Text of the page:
The Glass is Half Empty

Kingston Triathlon

Regular readers know that I am the de facto sixth member of the Planeteers. In the past, I’ve helped promote Kingston’s organic waste recycling program, proposed a pedestrian friendly solution for the downtown core, and echoed concerns about plastic bags and bottled water. All in all, these aren’t ground breaking feats of environmental heroism, rather they are key issues that must be addressed before Kingston can realize it’s goal of becoming Canada’s most sustainable city.

Over the past few months, I’ve noticed that more of my neighbours are putting out fewer bags of garbage. Consequently, I’ve also recognized that more people are rolling their green bins out to the curb for collection. This is all very promising, but a recent mishap on recycling day made me question the effectiveness, and overall process associated with our recycling program.  Our blue box was brimming with all the right stuff, and when it came time to bring it back inside, we found that it had not been emptied.  We then discovered a bright orange slip of paper stating that our recycling was unserviced as a result of broken glass inside our blue box. The entire text on the delinquent slip reads as follows:

Some or all of your blue box items were not picked up today because:

  • This is the wrong week for your grey box materials.  Please place out next week.
  • Do Not Bag blue box items.  Place them loosely in your blue box and put bags in your grey box.
  • Rinse clean all glass, metal and plastic containers.
  • Styrofoam pieces must be no larger than 36″ x 24″ x 8″.
  • #4 Plastic that is not a bottle or jar (e.g. bakery & produce containers).
  • Many items including the list below are not recyclable in our program.  Please place in your garbage:  plastic packaging without #s; #3 or #7 plastic; toys; laundry baskets; #2 plastic pails (20 litres +); motor oil containers; light bulbs; mirrors; drinking glasses; ceramics; wire coat handers; window glass.

Please correct problems and place your box out before 6:00 am on your next blue box collection day. Place it in a visible area curbside and separate from your garbage.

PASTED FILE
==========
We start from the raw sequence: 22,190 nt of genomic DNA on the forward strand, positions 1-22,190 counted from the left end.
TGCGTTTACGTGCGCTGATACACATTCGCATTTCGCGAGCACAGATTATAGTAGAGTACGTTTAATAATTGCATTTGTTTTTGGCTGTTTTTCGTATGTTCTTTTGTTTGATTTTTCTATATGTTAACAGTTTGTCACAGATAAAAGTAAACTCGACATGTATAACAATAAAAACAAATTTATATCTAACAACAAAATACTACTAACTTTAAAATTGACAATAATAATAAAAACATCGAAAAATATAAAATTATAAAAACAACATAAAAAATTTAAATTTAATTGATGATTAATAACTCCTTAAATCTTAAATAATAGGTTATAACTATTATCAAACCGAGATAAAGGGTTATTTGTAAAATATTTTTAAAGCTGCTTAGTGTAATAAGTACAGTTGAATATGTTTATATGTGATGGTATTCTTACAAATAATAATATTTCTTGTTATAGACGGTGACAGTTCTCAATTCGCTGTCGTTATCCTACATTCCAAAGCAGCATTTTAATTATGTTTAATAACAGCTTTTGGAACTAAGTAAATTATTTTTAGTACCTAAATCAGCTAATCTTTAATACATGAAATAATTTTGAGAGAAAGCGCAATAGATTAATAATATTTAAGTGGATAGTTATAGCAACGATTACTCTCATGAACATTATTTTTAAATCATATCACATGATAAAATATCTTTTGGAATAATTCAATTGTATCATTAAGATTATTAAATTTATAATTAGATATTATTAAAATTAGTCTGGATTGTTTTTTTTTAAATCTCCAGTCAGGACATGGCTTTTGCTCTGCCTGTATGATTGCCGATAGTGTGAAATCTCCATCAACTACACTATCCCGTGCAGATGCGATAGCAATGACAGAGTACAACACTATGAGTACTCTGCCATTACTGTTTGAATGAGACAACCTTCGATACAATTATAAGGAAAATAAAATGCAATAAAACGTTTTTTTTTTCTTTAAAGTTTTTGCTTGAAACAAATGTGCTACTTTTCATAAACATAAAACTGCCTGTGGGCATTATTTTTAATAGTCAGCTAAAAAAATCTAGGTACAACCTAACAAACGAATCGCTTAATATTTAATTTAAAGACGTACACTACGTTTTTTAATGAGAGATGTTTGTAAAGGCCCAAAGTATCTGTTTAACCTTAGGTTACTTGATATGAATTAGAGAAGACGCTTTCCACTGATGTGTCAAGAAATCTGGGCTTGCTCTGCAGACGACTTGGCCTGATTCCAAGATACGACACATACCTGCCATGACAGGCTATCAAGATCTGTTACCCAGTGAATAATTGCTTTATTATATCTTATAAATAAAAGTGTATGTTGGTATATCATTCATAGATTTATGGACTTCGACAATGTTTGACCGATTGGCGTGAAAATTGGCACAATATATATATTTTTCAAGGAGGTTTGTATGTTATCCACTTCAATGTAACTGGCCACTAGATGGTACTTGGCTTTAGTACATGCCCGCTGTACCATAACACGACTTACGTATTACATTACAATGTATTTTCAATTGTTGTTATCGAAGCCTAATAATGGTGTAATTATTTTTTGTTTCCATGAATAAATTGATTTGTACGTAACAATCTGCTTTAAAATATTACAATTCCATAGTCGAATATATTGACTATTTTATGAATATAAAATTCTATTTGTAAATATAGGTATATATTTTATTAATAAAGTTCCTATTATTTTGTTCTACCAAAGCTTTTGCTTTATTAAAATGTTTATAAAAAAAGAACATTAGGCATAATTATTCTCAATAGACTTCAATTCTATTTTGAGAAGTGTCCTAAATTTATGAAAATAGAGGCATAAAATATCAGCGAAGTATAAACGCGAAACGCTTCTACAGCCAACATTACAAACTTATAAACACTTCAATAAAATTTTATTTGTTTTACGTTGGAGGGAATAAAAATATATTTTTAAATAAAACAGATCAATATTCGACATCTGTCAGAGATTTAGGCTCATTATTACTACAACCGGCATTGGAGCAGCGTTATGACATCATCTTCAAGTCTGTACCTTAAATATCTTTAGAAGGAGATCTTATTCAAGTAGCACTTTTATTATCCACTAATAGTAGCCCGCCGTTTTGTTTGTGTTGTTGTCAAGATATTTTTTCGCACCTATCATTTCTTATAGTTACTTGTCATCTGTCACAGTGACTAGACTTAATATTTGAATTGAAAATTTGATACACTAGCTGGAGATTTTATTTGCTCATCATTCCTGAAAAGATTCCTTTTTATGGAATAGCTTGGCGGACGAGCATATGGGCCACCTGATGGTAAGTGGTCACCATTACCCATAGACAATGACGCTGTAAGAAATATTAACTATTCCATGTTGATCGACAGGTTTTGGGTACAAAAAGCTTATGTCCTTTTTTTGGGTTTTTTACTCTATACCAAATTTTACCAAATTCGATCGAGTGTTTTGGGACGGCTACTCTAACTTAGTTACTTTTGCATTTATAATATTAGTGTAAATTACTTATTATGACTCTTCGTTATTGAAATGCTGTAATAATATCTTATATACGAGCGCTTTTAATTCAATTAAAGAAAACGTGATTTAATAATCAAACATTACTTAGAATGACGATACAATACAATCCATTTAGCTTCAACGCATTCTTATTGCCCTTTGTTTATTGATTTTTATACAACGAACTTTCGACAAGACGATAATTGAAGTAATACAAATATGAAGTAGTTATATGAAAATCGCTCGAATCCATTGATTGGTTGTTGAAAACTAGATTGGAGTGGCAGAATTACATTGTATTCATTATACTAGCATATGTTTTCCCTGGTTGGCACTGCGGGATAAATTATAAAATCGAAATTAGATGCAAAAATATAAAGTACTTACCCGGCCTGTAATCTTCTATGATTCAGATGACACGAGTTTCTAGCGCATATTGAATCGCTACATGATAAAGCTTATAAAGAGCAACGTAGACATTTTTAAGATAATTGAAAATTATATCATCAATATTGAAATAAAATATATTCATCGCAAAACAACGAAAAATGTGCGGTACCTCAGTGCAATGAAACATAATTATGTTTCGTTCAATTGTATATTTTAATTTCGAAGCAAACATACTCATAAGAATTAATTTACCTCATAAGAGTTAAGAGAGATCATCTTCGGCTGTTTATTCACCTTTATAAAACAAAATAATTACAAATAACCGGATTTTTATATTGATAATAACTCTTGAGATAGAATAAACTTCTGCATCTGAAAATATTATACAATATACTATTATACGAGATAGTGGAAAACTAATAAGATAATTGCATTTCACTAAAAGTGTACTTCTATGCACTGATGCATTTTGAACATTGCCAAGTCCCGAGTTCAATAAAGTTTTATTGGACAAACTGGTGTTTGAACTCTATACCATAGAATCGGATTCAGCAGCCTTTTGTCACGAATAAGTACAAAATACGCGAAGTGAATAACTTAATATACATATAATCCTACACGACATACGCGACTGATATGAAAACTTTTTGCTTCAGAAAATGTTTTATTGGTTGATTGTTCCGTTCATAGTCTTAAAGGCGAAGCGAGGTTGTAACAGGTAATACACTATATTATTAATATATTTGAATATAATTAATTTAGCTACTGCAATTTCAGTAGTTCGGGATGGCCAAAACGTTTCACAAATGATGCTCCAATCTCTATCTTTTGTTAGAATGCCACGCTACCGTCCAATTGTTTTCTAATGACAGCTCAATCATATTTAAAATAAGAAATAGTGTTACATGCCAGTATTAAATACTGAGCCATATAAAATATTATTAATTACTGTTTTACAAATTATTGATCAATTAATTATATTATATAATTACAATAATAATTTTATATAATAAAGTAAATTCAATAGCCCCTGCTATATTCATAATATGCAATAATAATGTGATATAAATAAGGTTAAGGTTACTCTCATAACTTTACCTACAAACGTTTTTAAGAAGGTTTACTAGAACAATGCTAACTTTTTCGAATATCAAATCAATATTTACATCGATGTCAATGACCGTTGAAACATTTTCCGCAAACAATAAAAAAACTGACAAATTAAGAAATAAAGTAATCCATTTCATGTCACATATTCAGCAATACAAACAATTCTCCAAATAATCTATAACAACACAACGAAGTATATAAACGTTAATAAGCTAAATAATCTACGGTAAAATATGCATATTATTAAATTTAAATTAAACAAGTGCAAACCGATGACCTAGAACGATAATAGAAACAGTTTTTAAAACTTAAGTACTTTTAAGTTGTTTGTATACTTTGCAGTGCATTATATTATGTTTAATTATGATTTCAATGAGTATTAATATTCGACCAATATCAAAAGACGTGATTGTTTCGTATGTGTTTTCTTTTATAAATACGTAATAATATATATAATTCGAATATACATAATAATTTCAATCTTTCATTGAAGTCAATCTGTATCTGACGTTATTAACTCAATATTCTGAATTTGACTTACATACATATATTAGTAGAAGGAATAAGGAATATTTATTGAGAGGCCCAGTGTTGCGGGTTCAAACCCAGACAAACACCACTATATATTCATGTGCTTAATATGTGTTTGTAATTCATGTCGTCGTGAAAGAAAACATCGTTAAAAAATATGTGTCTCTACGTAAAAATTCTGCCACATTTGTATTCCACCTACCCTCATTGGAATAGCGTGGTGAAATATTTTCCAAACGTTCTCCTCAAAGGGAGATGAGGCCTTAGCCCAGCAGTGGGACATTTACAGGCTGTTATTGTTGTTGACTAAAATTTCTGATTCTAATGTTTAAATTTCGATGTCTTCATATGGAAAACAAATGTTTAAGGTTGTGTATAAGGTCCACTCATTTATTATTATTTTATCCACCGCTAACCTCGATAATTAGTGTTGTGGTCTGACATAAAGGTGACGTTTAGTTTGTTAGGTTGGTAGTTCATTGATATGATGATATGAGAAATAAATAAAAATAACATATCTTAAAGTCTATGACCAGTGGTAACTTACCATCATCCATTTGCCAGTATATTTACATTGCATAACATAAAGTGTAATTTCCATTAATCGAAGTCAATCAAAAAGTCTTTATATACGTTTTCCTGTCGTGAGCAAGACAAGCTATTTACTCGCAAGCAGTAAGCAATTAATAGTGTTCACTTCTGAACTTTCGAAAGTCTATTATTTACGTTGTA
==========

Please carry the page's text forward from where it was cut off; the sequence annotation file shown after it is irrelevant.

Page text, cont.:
Why is broken glass prohibited?  Does it pose a safety hazard to the waste management worker who dumps our bins into the recycling truck?  Clearly not.  What happens to glass containers, which are broken in transit and during sorting?  If you know anything about the process of recycling glass, bottles and jars are crushed so that they can be melted and reshaped into  new containers.  During my search for answers, I stumbled across an article from the Star Tribune, which suggests that a huge amount of broken multi-coloured glass is being dumped in landfills because it can’t be sold.  Is this the culprit for Kingston’s broken glass ban?  If so, how much broken glass is Canada’s most sustainable City diverting to the landfill?

Getting back to my story, as I am now left with a heaping pile of recycling, that will grow for two more weeks before it can go back out to the curb.  Luckily I’m committed to this whole recycling thing, and I’m willing to pick a few pieces of glass out of my blue bin.  But what about everyone else?  I imagine there are many people who would say “the hell with it” and dump the contents of their rejected blue box into a trash bag.  In the end, wouldn’t it make better sense if the City accepted broken glass, rather than risk people unsubscribing from recycling?



  1. Jason Silver July 30, 2009
  2. 4jeg July 30, 2009
  3. 4jeg July 30, 2009
  4. Jason Silver July 30, 2009
  5. That Guy July 31, 2009
  6. Harvey Kirkpatrick July 31, 2009
  7. rq July 31, 2009
  8. Caitlin July 31, 2009
  9. Tommy Vallier July 31, 2009
  10. Nicole August 3, 2009
  11. Harvey Kirkpatrick August 4, 2009

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